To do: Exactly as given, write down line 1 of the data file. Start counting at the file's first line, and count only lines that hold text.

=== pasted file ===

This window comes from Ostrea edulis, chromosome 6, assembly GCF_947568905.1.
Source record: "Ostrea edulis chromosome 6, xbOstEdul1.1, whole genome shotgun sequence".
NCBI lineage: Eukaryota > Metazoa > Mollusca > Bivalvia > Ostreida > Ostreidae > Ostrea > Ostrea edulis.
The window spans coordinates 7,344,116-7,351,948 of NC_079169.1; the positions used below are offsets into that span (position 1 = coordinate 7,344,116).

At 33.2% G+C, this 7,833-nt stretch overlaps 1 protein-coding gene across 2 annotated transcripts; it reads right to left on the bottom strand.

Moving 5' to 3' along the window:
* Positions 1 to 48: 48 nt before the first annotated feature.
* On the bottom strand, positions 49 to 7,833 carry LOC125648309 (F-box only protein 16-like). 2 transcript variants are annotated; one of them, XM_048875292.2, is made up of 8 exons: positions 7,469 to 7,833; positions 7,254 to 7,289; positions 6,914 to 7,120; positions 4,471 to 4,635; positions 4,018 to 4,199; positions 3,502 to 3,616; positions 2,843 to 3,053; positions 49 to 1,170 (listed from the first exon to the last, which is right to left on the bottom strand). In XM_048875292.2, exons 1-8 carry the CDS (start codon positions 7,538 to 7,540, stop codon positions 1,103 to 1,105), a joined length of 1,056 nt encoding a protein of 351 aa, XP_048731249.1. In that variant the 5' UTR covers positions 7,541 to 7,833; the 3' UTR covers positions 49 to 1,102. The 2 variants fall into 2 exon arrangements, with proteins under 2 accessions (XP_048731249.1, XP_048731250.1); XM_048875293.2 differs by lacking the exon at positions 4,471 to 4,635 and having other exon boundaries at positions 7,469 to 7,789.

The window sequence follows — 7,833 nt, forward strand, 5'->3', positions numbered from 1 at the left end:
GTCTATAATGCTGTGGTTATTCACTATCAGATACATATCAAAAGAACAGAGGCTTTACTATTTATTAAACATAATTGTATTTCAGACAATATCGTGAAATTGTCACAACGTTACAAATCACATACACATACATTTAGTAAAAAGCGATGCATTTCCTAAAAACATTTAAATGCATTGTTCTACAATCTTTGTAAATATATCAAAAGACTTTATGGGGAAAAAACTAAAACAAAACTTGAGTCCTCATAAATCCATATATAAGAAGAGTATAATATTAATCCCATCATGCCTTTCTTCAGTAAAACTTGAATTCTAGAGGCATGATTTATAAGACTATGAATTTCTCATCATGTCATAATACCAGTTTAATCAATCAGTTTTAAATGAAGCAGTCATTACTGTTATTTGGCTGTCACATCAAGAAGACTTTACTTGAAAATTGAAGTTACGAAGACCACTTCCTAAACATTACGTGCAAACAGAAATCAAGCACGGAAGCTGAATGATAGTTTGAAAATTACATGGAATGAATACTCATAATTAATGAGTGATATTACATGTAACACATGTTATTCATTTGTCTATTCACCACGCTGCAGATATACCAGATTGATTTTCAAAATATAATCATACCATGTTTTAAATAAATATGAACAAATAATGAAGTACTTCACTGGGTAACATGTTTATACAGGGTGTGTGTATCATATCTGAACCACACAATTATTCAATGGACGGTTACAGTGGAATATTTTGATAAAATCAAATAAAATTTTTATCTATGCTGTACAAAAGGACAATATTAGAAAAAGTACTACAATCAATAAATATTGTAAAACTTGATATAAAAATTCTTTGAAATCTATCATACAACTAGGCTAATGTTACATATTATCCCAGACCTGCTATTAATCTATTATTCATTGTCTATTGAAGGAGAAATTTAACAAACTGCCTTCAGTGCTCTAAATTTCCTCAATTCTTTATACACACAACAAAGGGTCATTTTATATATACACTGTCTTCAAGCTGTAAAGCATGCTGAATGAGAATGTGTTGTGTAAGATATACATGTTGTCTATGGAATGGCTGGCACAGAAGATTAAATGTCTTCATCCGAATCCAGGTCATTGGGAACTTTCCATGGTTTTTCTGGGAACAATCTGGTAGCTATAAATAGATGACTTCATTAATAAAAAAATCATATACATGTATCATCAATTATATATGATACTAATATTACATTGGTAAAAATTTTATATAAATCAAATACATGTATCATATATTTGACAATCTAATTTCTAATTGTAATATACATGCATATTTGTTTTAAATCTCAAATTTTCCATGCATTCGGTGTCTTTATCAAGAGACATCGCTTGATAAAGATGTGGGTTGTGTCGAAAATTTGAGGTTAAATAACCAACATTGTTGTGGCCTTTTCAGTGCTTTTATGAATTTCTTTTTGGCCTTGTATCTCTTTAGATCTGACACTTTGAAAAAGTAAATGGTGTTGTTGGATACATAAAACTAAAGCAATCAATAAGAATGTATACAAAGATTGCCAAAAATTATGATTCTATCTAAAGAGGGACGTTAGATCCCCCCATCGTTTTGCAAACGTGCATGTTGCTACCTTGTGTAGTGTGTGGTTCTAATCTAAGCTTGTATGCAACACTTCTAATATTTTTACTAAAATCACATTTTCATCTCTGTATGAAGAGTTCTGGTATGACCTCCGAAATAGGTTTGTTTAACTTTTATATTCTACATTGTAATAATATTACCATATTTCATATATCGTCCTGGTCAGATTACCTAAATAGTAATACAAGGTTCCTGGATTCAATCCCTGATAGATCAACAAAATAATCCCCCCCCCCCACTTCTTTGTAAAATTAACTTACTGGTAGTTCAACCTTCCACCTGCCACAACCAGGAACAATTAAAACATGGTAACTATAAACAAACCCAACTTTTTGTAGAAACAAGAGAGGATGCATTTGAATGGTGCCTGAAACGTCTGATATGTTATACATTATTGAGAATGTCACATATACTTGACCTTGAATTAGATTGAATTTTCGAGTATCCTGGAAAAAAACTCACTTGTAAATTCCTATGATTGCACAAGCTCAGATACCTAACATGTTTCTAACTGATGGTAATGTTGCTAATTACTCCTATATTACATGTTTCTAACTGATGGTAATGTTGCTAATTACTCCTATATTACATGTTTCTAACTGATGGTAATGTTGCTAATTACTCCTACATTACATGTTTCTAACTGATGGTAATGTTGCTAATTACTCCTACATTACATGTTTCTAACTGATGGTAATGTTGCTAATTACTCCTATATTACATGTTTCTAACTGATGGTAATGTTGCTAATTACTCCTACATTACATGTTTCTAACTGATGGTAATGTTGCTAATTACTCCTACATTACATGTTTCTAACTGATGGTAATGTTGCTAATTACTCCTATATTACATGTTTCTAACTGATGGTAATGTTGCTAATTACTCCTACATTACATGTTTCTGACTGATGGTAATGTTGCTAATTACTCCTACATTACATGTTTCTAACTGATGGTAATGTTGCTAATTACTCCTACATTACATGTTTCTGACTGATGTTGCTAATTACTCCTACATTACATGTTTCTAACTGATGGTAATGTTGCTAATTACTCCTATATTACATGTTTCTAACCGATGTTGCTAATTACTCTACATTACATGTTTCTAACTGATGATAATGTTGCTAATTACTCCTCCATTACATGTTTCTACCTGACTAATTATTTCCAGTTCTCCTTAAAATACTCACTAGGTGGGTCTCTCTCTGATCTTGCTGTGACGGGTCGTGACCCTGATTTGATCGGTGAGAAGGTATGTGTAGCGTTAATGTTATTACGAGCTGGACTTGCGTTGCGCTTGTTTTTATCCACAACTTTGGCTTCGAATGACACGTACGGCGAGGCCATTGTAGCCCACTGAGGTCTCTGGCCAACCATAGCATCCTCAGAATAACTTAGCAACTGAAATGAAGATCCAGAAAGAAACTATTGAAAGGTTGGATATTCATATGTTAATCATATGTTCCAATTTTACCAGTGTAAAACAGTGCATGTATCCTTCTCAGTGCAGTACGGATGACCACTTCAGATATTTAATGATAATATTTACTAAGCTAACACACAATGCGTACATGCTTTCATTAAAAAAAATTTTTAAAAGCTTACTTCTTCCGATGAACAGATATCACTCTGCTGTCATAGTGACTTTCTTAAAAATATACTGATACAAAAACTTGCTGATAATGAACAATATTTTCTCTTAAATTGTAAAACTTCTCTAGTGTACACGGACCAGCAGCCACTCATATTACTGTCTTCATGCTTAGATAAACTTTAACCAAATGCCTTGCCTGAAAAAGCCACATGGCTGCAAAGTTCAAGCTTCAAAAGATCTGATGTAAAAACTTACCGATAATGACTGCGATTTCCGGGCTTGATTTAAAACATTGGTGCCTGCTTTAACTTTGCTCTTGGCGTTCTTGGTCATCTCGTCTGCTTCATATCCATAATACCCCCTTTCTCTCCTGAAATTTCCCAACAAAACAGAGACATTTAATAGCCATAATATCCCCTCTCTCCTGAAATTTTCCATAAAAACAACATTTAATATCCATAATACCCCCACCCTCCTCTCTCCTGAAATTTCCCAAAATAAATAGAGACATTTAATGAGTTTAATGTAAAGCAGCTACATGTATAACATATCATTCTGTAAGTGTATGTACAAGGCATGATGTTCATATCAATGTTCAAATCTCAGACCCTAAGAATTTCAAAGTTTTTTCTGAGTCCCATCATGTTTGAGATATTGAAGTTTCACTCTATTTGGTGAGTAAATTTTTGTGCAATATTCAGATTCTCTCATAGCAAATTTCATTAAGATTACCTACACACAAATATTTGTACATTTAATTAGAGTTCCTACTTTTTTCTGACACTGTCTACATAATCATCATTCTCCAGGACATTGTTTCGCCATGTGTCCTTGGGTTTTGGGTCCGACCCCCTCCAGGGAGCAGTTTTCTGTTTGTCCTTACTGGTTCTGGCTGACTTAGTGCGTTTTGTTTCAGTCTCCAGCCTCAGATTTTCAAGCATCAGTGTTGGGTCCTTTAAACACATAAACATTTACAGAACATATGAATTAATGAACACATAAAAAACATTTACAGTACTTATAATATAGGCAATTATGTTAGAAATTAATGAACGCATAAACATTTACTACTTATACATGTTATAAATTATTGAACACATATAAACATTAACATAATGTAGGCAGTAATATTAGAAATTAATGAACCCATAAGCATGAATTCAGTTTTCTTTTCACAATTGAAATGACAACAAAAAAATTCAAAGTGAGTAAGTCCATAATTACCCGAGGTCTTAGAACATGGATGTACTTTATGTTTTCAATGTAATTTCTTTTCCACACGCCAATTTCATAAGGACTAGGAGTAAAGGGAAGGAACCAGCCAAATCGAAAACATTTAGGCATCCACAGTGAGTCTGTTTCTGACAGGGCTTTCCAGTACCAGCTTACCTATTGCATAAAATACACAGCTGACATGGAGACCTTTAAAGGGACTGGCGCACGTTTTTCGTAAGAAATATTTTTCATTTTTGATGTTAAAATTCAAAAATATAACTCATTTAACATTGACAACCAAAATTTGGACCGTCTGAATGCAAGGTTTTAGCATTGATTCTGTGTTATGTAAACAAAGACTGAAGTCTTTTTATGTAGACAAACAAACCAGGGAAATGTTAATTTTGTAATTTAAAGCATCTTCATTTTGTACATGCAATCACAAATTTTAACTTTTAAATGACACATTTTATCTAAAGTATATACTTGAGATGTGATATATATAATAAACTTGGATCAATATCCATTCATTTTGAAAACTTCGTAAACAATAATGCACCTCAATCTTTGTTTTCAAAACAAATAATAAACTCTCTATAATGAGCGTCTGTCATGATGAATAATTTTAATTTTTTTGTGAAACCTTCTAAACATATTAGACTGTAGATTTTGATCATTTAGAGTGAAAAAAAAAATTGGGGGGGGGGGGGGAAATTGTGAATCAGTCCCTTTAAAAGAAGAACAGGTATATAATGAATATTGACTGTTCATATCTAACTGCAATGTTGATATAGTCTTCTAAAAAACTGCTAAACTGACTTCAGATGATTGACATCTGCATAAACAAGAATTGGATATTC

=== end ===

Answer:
This window comes from Ostrea edulis, chromosome 6, assembly GCF_947568905.1.